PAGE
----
Creating such documentation policies and procedures takes a concentrated effort both to develop and maintain SOPs and work instructions. Savvy operators will carefully weigh where they apply their efforts. Not all processes will need a procedure, but some critical and complex processes may need more than one. For many purposes, an SOP can include elements of both a high-level procedure (What and Who) with work instructions (How).
A template with fields for standard information is an important tool. It can provide a standardized thought process for anyone writing a procedure to follow. A basic template should include the following elements:
Title: What is the SOP documenting?
Scope: Specific departments, locations and workgroups that the SOP affects.
Responsible: Title of manager responsible for ensuring that the SOP is carried out. Be sure to use titles, not names of people (“Plant Manager” not “Jackie Smith”) in the documents.
Date: Include the date of the latest revision of the SOP. A rigorous revision-control protocol is to state that only the electronic version of the document is valid, and any printed copies are considered as potentially out of date. (This level of control is typically not needed if SOPs don’t change often, and if producing and managing hard copies is controlled.)
Purpose: How the procedure links to overall policies and its overall goal.
Signature/Approval: Optional, but good to have approved by manager to confirm that the procedure is correct.
Version Description: Optional. A short table describing historical dated changes to the SOP.
Procedure: The actual procedural description, which is the main body of the procedure.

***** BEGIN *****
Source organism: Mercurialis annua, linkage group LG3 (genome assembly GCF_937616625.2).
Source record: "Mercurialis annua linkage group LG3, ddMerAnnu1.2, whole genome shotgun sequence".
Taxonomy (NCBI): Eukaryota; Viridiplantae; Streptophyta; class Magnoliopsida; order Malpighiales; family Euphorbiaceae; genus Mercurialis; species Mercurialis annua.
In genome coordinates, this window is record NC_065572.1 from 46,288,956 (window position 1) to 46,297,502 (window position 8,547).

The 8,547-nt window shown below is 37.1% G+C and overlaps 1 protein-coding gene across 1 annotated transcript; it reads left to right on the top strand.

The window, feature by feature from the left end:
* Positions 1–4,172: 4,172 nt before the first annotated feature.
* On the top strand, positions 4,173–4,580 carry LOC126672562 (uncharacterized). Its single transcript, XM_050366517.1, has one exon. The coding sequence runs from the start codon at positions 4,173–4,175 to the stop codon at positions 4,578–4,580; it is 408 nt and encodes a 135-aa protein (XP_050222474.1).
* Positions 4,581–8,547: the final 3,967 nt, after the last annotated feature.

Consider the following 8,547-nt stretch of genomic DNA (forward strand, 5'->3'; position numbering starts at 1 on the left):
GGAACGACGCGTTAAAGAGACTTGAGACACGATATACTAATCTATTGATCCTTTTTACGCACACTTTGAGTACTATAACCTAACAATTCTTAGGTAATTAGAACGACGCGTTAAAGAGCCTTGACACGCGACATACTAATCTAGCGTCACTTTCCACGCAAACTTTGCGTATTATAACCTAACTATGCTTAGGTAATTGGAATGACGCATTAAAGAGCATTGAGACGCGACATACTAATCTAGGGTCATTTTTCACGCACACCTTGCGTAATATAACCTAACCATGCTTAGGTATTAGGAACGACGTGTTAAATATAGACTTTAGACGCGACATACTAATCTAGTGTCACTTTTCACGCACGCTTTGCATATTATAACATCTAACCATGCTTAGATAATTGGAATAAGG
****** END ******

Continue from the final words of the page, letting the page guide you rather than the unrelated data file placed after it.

When writing the procedure, use simple, straightforward language. Ideally, keep the language to an eighth-grade level, so most can understand it. There are readability calculators online that can help you check the grade level. Use photos and pictures to illustrate the correct way of doing things.
Using flow charts and diagrams is a good way to convey information concisely. I particularly like “swimlane” charts, which are perfect for showing hand-offs between departments. The swimlane chart can be used for high-level procedures (“Who” does “What”), and they can be supplemented with lower-level work instructions as needed for detailed explanation. For example, above is a swimlane chart showing the process for onboarding a new wearer for a garment program. Each block in the diagram could be further described with its own work instruction or perhaps a section of instruction in the same document, providing detail on how to perform that specific task.
Organizing the documented policies, SOPs and work instructions is important and can be challenging. Some companies create a numbering system based on departments; some number their SOPs to correspond to sections of the Hygienically Clean standard. The documents should be stored on a shared drive, with permissions to edit restricted to one or a few people. Others can be given read-only access, so they can use the SOPs in their daily work and with onboarding new employees. Finally, operators should establish a system for periodic review/renewal of the procedures – at least annually and have a system in place for anyone to suggest changes to the SOPs.
Creating and maintaining SOPs takes a commitment, but the benefits to your organization are great. A systematic process of documenting and refining SOPs is a great way to ensure enhanced performance in your operations.
A more detailed version of this article by Audrey Carmichael, a senior client consultant with Six Disciplines Consulting Services, Findlay, OH, is slated to appear in the March issue of Textile Services magazine. Click here for a recent interview with Carmichael on quality manuals. Readers may contact Carmichael at [email protected].
Businesses that got tax-free federal funds for business expenses will be able to receive a state income tax deduction on those expenses under legislation that Gov. Tony Evers signed Thursday.
Evers applied his signature to AB-2 and issued a statement highlighting $480 million in tax savings included in the legislation, Wisconsin’s first new state law for 2021.
The legislation — originally a routine revision of the state tax code primarily to match changes in the federal code — took on added attention after lawmakers added language to help recipients of the federal Paycheck Protection Program (PPP), instituted in 2020 to help small businesses hit by the COVID-19 pandemic.